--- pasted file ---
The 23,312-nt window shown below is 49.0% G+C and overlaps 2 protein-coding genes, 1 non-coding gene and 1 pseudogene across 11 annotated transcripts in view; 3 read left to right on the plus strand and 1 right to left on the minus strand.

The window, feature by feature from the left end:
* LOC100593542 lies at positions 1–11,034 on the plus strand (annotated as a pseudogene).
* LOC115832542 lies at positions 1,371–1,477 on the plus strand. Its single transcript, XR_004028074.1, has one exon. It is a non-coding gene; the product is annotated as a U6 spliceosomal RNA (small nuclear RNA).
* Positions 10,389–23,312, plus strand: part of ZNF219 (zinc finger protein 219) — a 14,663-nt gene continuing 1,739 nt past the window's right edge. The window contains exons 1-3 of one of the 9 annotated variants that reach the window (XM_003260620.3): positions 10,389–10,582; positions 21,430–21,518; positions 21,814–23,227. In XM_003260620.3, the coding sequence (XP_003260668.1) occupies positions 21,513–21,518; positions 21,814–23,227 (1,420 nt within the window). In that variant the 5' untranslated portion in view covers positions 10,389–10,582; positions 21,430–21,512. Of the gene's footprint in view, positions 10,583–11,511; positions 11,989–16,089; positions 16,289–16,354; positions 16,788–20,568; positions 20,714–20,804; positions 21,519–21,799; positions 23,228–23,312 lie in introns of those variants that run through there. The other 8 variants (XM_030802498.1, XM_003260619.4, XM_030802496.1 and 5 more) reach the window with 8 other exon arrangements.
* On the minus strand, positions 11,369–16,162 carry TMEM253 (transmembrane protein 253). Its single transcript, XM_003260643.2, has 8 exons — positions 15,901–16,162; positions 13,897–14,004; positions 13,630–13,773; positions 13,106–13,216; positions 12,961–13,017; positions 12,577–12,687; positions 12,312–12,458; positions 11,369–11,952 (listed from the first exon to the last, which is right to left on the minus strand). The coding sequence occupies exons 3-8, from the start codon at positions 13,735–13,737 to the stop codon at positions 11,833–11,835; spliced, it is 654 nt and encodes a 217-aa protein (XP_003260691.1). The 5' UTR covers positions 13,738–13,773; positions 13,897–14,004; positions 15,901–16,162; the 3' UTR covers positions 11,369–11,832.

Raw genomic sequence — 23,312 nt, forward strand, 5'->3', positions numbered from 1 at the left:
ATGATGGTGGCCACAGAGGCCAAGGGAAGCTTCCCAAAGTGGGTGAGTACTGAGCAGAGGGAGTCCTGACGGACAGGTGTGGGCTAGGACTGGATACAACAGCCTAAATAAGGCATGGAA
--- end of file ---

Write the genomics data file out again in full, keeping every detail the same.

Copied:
The 23,312-nt window shown below is 49.0% G+C and overlaps 2 protein-coding genes, 1 non-coding gene and 1 pseudogene across 11 annotated transcripts in view; 3 read left to right on the plus strand and 1 right to left on the minus strand.

The window, feature by feature from the left end:
* LOC100593542 lies at positions 1–11,034 on the plus strand (annotated as a pseudogene).
* LOC115832542 lies at positions 1,371–1,477 on the plus strand. Its single transcript, XR_004028074.1, has one exon. It is a non-coding gene; the product is annotated as a U6 spliceosomal RNA (small nuclear RNA).
* Positions 10,389–23,312, plus strand: part of ZNF219 (zinc finger protein 219) — a 14,663-nt gene continuing 1,739 nt past the window's right edge. The window contains exons 1-3 of one of the 9 annotated variants that reach the window (XM_003260620.3): positions 10,389–10,582; positions 21,430–21,518; positions 21,814–23,227. In XM_003260620.3, the coding sequence (XP_003260668.1) occupies positions 21,513–21,518; positions 21,814–23,227 (1,420 nt within the window). In that variant the 5' untranslated portion in view covers positions 10,389–10,582; positions 21,430–21,512. Of the gene's footprint in view, positions 10,583–11,511; positions 11,989–16,089; positions 16,289–16,354; positions 16,788–20,568; positions 20,714–20,804; positions 21,519–21,799; positions 23,228–23,312 lie in introns of those variants that run through there. The other 8 variants (XM_030802498.1, XM_003260619.4, XM_030802496.1 and 5 more) reach the window with 8 other exon arrangements.
* On the minus strand, positions 11,369–16,162 carry TMEM253 (transmembrane protein 253). Its single transcript, XM_003260643.2, has 8 exons — positions 15,901–16,162; positions 13,897–14,004; positions 13,630–13,773; positions 13,106–13,216; positions 12,961–13,017; positions 12,577–12,687; positions 12,312–12,458; positions 11,369–11,952 (listed from the first exon to the last, which is right to left on the minus strand). The coding sequence occupies exons 3-8, from the start codon at positions 13,735–13,737 to the stop codon at positions 11,833–11,835; spliced, it is 654 nt and encodes a 217-aa protein (XP_003260691.1). The 5' UTR covers positions 13,738–13,773; positions 13,897–14,004; positions 15,901–16,162; the 3' UTR covers positions 11,369–11,832.

Raw genomic sequence — 23,312 nt, forward strand, 5'->3', positions numbered from 1 at the left:
ATGATGGTGGCCACAGAGGCCAAGGGAAGCTTCCCAAAGTGGGTGAGTACTGAGCAGAGGGAGTCCTGACGGACAGGTGTGGGCTAGGACTGGATACAACAGCCTAAATAAGGCATGGAA